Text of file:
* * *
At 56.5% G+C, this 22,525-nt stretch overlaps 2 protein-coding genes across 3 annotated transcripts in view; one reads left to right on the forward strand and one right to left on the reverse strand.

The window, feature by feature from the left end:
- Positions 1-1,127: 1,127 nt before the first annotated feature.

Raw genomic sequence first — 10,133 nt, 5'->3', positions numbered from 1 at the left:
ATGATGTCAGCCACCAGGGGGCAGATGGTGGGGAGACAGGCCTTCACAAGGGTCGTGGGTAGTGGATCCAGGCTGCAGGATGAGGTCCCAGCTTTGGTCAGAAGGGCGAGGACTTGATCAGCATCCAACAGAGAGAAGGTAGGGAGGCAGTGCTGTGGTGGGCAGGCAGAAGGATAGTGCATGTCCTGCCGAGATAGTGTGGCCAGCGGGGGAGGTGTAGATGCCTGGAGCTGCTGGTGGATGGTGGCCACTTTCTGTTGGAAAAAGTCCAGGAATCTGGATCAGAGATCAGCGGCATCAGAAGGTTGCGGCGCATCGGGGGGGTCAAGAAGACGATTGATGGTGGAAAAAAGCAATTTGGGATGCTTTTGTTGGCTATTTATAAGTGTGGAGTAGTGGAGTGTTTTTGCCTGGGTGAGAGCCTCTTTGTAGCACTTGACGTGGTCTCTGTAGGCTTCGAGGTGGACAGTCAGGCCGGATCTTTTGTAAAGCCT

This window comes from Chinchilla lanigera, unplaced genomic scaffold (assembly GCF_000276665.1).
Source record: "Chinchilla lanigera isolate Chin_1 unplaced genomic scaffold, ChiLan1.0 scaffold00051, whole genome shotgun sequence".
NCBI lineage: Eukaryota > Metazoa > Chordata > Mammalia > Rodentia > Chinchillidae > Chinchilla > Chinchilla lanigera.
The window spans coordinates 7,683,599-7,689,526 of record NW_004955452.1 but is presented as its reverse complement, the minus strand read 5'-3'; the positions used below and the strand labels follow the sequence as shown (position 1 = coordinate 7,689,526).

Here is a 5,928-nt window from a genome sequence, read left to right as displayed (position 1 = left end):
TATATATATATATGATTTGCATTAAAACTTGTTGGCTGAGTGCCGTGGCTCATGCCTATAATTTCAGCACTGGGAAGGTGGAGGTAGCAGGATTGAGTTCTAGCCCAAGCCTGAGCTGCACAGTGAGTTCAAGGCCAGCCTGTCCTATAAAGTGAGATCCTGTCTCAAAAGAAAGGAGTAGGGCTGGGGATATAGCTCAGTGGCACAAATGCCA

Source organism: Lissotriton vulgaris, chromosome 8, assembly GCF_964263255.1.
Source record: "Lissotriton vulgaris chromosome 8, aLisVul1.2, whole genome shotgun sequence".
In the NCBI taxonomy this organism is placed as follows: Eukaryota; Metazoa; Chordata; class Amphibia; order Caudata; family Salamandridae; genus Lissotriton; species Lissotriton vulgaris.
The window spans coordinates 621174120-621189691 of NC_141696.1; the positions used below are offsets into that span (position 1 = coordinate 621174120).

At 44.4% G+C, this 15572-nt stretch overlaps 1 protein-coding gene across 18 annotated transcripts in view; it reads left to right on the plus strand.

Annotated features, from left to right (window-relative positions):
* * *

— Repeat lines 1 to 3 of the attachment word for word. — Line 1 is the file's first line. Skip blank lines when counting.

At 56.5% G+C, this 22,525-nt stretch overlaps 2 protein-coding genes across 3 annotated transcripts in view; one reads left to right on the forward strand and one right to left on the reverse strand.

The window, feature by feature from the left end:
- Positions 1-1,127: 1,127 nt before the first annotated feature.